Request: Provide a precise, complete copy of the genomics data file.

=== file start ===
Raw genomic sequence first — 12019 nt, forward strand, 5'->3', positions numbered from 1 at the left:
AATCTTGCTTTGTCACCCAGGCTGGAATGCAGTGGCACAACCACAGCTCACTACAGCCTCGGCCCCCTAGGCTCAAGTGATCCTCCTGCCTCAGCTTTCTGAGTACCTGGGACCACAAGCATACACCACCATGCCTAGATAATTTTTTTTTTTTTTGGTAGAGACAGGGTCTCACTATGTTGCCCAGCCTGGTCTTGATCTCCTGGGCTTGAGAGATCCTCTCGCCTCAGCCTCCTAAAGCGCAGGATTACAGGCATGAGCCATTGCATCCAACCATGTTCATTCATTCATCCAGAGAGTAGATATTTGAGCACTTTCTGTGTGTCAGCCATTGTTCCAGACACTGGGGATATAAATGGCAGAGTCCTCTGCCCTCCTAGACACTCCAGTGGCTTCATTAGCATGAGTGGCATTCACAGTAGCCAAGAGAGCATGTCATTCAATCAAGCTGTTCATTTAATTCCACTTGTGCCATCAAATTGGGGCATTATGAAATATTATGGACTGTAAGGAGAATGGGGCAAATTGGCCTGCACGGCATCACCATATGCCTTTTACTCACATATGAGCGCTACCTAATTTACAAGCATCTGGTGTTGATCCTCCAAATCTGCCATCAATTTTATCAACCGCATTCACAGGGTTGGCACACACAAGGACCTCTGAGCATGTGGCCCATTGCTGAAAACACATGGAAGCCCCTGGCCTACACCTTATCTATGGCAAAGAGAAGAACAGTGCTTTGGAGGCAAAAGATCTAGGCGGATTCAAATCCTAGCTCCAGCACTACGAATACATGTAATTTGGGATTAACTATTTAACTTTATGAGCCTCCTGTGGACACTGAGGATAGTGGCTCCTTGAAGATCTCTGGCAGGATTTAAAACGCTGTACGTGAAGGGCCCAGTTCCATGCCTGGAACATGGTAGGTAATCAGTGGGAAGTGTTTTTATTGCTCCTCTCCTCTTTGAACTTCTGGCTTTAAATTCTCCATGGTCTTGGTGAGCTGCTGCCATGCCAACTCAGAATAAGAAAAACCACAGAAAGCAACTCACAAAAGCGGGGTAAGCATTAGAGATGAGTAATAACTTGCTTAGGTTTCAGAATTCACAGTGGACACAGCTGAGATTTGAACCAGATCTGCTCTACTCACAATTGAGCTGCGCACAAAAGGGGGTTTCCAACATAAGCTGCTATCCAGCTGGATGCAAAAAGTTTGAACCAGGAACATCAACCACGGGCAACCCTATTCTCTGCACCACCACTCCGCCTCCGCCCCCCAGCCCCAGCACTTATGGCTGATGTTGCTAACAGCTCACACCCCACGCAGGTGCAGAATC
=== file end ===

Raw genomic sequence first — 12019 nt, forward strand, 5'->3', positions numbered from 1 at the left:
AATCTTGCTTTGTCACCCAGGCTGGAATGCAGTGGCACAACCACAGCTCACTACAGCCTCGGCCCCCTAGGCTCAAGTGATCCTCCTGCCTCAGCTTTCTGAGTACCTGGGACCACAAGCATACACCACCATGCCTAGATAATTTTTTTTTTTTTTGGTAGAGACAGGGTCTCACTATGTTGCCCAGCCTGGTCTTGATCTCCTGGGCTTGAGAGATCCTCTCGCCTCAGCCTCCTAAAGCGCAGGATTACAGGCATGAGCCATTGCATCCAACCATGTTCATTCATTCATCCAGAGAGTAGATATTTGAGCACTTTCTGTGTGTCAGCCATTGTTCCAGACACTGGGGATATAAATGGCAGAGTCCTCTGCCCTCCTAGACACTCCAGTGGCTTCATTAGCATGAGTGGCATTCACAGTAGCCAAGAGAGCATGTCATTCAATCAAGCTGTTCATTTAATTCCACTTGTGCCATCAAATTGGGGCATTATGAAATATTATGGACTGTAAGGAGAATGGGGCAAATTGGCCTGCACGGCATCACCATATGCCTTTTACTCACATATGAGCGCTACCTAATTTACAAGCATCTGGTGTTGATCCTCCAAATCTGCCATCAATTTTATCAACCGCATTCACAGGGTTGGCACACACAAGGACCTCTGAGCATGTGGCCCATTGCTGAAAACACATGGAAGCCCCTGGCCTACACCTTATCTATGGCAAAGAGAAGAACAGTGCTTTGGAGGCAAAAGATCTAGGCGGATTCAAATCCTAGCTCCAGCACTACGAATACATGTAATTTGGGATTAACTATTTAACTTTATGAGCCTCCTGTGGACACTGAGGATAGTGGCTCCTTGAAGATCTCTGGCAGGATTTAAAACGCTGTACGTGAAGGGCCCAGTTCCATGCCTGGAACATGGTAGGTAATCAGTGGGAAGTGTTTTTATTGCTCCTCTCCTCTTTGAACTTCTGGCTTTAAATTCTCCATGGTCTTGGTGAGCTGCTGCCATGCCAACTCAGAATAAGAAAAACCACAGAAAGCAACTCACAAAAGCGGGGTAAGCATTAGAGATGAGTAATAACTTGCTTAGGTTTCAGAATTCACAGTGGACACAGCTGAGATTTGAACCAGATCTGCTCTACTCACAATTGAGCTGCGCACAAAAGGGGGTTTCCAACATAAGCTGCTATCCAGCTGGATGCAAAAAGTTTGAACCAGGAACATCAACCACGGGCAACCCTATTCTCTGCACCACCACTCCGCCTCCGCCCCCCAGCCCCAGCACTTATGGCTGATGTTGCTAACAGCTCACACCCCACGCAGGTGCAGAATC